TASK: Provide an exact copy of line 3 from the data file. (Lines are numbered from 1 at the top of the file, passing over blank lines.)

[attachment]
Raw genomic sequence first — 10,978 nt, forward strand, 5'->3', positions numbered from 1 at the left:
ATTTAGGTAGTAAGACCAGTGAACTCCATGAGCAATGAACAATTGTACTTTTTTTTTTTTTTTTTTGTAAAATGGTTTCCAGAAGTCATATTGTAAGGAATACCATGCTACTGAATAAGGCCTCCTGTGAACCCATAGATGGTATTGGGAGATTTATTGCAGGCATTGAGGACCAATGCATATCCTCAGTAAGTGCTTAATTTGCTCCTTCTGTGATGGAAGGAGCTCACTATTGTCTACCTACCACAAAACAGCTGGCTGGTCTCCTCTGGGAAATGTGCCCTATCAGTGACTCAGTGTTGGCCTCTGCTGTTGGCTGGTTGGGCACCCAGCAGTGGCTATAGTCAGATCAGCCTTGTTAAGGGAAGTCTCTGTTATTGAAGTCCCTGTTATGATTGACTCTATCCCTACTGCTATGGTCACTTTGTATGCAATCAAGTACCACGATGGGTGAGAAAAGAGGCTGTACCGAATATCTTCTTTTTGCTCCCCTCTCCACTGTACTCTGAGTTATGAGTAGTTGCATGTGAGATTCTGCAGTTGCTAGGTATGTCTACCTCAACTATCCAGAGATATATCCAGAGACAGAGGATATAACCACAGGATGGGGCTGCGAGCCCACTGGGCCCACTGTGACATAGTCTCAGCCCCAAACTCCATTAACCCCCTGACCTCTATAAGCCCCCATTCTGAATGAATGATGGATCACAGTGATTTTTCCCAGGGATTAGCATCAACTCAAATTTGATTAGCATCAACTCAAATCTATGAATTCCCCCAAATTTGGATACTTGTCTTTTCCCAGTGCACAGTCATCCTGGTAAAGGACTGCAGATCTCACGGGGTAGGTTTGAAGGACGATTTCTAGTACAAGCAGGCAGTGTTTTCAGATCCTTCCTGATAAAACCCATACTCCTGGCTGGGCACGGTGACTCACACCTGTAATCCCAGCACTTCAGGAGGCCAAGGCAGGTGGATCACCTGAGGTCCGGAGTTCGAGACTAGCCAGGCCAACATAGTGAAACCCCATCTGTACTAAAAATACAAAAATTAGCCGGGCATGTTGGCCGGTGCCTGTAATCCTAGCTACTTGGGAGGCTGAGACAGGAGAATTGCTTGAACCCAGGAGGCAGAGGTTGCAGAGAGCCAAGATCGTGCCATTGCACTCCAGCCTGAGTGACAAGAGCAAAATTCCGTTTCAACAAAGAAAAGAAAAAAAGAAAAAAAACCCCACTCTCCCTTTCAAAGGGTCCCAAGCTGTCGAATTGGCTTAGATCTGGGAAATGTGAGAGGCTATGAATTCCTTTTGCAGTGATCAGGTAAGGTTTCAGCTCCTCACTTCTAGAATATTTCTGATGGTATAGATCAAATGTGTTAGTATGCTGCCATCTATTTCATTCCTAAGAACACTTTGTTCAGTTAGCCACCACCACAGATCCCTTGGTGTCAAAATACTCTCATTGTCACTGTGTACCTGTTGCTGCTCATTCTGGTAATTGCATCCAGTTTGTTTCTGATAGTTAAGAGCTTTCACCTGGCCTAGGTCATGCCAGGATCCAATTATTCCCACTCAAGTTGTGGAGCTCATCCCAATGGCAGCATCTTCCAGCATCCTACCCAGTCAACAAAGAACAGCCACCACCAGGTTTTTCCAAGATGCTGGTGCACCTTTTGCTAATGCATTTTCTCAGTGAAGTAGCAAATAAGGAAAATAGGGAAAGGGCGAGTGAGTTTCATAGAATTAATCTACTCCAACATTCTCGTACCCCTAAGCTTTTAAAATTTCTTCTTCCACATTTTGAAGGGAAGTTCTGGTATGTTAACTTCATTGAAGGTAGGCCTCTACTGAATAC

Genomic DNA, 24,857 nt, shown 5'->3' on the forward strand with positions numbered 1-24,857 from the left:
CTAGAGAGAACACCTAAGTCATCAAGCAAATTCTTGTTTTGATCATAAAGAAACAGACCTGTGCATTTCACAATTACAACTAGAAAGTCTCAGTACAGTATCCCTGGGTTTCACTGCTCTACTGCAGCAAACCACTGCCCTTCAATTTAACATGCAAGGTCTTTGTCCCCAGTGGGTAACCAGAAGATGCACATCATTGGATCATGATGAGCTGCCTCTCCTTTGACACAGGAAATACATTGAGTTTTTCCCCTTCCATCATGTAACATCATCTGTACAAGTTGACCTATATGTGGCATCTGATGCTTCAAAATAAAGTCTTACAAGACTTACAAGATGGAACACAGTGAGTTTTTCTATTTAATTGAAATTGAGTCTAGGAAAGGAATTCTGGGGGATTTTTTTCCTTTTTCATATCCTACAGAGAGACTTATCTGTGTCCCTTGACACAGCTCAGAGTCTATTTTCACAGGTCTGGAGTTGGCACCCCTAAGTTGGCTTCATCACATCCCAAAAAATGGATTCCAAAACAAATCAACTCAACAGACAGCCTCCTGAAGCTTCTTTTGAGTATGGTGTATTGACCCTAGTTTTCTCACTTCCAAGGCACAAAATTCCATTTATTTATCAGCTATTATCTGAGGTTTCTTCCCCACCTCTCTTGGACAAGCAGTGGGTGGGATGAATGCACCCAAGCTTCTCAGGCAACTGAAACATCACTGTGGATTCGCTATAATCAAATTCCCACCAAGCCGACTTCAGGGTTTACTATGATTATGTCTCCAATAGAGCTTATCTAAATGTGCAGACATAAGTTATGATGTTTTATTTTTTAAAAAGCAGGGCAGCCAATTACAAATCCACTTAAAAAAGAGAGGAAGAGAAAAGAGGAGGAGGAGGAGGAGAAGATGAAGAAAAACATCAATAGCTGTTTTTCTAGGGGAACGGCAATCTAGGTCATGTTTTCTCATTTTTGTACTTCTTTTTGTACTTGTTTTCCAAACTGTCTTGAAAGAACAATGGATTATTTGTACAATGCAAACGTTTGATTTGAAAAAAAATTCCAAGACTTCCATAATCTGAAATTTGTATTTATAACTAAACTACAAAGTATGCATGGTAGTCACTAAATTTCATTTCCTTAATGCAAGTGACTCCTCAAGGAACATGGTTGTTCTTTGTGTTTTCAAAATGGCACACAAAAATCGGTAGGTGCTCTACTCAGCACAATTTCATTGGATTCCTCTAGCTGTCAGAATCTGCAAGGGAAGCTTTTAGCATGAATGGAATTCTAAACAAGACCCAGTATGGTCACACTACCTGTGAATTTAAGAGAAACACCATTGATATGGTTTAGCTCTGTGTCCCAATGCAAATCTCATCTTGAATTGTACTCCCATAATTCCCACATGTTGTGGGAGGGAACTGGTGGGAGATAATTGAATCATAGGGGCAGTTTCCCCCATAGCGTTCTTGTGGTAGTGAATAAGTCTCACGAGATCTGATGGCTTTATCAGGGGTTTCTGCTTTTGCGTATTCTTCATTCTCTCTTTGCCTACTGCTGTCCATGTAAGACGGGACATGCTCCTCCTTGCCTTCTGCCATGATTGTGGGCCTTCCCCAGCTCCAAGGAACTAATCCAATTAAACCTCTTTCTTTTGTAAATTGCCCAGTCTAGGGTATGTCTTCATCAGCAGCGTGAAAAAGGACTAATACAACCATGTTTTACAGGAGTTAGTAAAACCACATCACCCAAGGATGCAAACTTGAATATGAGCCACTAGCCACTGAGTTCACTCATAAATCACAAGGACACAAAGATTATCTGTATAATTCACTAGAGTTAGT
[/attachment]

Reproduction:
Genomic DNA, 24,857 nt, shown 5'->3' on the forward strand with positions numbered 1-24,857 from the left: